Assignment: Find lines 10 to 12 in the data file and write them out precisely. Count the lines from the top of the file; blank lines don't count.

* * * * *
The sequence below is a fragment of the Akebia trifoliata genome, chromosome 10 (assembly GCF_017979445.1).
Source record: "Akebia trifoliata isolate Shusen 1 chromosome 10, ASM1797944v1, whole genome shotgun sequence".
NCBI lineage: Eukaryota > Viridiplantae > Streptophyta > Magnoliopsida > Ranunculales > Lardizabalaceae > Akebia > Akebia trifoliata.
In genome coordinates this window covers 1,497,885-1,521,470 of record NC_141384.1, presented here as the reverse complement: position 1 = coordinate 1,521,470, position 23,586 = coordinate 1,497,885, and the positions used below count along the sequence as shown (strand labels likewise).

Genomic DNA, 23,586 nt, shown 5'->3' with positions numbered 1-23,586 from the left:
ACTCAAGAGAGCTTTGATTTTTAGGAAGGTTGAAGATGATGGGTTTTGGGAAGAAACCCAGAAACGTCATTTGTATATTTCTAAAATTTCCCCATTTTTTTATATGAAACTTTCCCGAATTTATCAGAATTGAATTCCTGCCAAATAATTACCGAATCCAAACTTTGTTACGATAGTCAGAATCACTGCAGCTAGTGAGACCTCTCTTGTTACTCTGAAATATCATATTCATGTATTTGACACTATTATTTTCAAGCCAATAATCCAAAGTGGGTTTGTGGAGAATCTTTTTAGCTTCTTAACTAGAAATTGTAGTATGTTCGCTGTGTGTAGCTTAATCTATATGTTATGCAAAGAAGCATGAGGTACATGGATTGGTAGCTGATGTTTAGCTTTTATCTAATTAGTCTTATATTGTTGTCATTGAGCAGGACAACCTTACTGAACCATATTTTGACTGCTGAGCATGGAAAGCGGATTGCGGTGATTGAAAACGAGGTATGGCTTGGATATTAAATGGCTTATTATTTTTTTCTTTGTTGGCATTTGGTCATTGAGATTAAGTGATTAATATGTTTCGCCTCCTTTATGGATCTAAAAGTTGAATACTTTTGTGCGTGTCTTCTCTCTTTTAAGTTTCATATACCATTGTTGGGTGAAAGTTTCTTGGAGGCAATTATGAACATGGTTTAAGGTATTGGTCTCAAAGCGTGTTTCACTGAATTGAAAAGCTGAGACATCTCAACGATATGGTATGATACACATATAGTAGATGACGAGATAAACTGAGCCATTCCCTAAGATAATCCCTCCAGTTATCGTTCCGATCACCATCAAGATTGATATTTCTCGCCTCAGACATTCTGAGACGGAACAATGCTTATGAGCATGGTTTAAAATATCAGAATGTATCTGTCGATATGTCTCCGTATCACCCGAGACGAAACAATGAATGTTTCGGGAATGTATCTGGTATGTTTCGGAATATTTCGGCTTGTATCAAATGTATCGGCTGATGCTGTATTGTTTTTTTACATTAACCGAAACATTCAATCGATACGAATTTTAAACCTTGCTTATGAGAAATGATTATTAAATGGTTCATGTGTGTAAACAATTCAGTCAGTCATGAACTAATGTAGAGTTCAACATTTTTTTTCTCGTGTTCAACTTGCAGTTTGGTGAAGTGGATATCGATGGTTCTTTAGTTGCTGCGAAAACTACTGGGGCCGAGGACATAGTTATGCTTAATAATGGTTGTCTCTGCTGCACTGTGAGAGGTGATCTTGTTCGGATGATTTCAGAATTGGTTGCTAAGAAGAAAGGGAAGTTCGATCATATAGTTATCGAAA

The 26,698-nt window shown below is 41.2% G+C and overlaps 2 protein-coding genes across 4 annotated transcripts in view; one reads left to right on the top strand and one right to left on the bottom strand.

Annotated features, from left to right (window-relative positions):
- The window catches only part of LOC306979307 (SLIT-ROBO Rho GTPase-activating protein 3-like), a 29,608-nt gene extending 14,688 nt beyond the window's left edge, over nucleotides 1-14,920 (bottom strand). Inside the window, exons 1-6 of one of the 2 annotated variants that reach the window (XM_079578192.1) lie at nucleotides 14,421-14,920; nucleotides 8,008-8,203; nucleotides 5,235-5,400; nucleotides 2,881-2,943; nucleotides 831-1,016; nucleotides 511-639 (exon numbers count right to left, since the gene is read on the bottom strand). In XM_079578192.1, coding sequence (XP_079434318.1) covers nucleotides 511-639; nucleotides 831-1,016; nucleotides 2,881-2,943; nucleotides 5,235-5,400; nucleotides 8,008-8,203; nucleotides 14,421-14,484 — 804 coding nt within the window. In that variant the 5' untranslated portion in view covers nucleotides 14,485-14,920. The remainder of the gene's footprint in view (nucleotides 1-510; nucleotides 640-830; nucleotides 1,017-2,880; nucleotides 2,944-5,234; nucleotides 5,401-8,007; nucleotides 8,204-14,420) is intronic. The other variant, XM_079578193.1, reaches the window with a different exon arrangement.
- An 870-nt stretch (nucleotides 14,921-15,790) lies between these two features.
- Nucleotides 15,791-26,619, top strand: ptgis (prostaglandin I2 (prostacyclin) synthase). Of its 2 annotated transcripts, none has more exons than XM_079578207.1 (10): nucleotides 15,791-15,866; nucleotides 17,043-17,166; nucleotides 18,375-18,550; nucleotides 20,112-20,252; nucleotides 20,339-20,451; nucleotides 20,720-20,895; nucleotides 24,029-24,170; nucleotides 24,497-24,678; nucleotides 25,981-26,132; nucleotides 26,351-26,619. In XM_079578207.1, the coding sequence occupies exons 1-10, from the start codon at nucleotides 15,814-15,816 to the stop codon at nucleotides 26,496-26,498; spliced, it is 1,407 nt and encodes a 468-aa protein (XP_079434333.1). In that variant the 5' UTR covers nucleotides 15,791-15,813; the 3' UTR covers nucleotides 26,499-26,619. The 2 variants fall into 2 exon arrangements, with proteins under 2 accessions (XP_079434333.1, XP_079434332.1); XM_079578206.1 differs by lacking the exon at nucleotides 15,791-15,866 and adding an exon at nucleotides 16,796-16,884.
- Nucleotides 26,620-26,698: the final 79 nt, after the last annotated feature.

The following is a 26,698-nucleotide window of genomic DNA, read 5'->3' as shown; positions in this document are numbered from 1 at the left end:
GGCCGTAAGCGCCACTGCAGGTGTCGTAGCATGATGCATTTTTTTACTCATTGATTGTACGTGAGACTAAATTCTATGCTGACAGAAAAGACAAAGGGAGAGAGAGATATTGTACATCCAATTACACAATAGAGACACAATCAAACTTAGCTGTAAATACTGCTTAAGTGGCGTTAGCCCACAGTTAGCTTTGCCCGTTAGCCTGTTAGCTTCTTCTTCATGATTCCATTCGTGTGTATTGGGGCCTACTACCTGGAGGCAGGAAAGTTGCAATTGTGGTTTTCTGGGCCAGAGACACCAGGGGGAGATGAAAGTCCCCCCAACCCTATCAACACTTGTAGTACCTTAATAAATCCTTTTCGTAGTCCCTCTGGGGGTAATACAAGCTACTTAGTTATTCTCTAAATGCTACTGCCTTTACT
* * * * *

- An 870-nt stretch (nucleotides 14,921-15,790) lies between these two features.
- Nucleotides 15,791-26,619, top strand: ptgis (prostaglandin I2 (prostacyclin) synthase). Of its 2 annotated transcripts, none has more exons than XM_079578207.1 (10): nucleotides 15,791-15,866; nucleotides 17,043-17,166; nucleotides 18,375-18,550; nucleotides 20,112-20,252; nucleotides 20,339-20,451; nucleotides 20,720-20,895; nucleotides 24,029-24,170; nucleotides 24,497-24,678; nucleotides 25,981-26,132; nucleotides 26,351-26,619. In XM_079578207.1, the coding sequence occupies exons 1-10, from the start codon at nucleotides 15,814-15,816 to the stop codon at nucleotides 26,496-26,498; spliced, it is 1,407 nt and encodes a 468-aa protein (XP_079434333.1). In that variant the 5' UTR covers nucleotides 15,791-15,813; the 3' UTR covers nucleotides 26,499-26,619. The 2 variants fall into 2 exon arrangements, with proteins under 2 accessions (XP_079434333.1, XP_079434332.1); XM_079578206.1 differs by lacking the exon at nucleotides 15,791-15,866 and adding an exon at nucleotides 16,796-16,884.
- Nucleotides 26,620-26,698: the final 79 nt, after the last annotated feature.